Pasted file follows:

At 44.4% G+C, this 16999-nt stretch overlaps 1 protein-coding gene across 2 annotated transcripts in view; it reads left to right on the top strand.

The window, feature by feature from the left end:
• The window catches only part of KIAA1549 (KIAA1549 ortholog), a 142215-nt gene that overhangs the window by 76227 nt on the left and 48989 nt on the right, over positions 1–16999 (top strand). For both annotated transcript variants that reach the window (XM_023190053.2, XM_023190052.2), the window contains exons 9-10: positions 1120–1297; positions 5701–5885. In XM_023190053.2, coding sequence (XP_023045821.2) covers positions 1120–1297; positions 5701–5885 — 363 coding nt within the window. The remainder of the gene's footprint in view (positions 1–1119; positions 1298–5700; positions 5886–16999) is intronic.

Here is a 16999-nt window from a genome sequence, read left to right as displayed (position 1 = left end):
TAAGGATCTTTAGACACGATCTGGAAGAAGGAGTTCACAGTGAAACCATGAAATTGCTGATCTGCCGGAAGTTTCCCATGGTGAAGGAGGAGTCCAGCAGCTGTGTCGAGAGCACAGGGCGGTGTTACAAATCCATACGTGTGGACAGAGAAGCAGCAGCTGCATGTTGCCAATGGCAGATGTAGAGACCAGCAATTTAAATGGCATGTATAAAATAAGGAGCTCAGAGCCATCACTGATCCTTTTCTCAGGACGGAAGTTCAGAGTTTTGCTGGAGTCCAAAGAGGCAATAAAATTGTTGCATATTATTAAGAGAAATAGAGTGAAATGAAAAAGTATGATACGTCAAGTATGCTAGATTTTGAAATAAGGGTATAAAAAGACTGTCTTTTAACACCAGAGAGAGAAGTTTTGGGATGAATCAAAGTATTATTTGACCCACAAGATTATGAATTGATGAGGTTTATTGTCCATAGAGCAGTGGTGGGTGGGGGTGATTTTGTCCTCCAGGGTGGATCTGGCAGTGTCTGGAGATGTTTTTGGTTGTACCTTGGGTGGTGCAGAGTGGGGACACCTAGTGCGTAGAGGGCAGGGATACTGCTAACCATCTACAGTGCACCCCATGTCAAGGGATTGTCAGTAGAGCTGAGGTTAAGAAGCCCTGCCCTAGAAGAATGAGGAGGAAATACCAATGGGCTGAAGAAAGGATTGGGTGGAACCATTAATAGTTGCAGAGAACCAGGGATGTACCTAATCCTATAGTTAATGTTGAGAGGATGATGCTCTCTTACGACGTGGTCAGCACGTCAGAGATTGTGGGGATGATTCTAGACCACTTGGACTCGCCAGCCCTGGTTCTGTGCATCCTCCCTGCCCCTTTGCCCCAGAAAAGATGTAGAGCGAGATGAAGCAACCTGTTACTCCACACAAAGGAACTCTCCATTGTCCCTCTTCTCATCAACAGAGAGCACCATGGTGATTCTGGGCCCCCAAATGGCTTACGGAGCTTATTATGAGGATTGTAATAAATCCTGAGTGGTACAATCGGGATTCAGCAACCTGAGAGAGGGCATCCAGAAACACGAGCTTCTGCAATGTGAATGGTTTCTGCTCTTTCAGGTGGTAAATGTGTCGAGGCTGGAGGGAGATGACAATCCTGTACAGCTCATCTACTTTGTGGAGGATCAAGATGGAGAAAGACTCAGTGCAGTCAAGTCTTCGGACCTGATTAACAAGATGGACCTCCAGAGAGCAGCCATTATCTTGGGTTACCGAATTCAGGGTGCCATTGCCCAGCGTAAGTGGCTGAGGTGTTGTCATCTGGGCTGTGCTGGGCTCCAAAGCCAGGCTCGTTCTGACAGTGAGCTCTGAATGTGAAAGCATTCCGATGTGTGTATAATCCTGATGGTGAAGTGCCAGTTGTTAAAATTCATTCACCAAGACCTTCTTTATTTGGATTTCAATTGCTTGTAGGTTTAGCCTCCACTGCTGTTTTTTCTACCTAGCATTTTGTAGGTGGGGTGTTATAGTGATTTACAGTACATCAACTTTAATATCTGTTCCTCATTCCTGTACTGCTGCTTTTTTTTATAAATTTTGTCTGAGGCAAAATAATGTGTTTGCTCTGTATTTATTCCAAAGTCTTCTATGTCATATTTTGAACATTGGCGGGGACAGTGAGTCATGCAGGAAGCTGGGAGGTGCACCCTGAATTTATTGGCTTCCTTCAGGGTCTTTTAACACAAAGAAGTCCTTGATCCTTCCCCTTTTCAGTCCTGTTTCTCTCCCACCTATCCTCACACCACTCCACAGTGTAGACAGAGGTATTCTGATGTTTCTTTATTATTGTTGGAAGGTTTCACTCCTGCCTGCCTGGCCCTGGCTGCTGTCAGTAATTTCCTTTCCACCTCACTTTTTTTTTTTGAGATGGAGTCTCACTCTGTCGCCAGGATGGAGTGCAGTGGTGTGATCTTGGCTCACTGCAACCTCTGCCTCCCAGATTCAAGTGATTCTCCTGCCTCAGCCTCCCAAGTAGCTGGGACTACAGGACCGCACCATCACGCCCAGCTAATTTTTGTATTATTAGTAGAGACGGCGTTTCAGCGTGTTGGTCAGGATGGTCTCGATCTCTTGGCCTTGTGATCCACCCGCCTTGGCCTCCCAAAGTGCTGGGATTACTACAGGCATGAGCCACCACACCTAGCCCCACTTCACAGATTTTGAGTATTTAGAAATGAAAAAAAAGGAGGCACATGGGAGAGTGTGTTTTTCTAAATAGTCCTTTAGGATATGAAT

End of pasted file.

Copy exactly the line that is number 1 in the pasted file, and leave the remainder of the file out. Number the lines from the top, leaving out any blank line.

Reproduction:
At 44.4% G+C, this 16999-nt stretch overlaps 1 protein-coding gene across 2 annotated transcripts in view; it reads left to right on the top strand.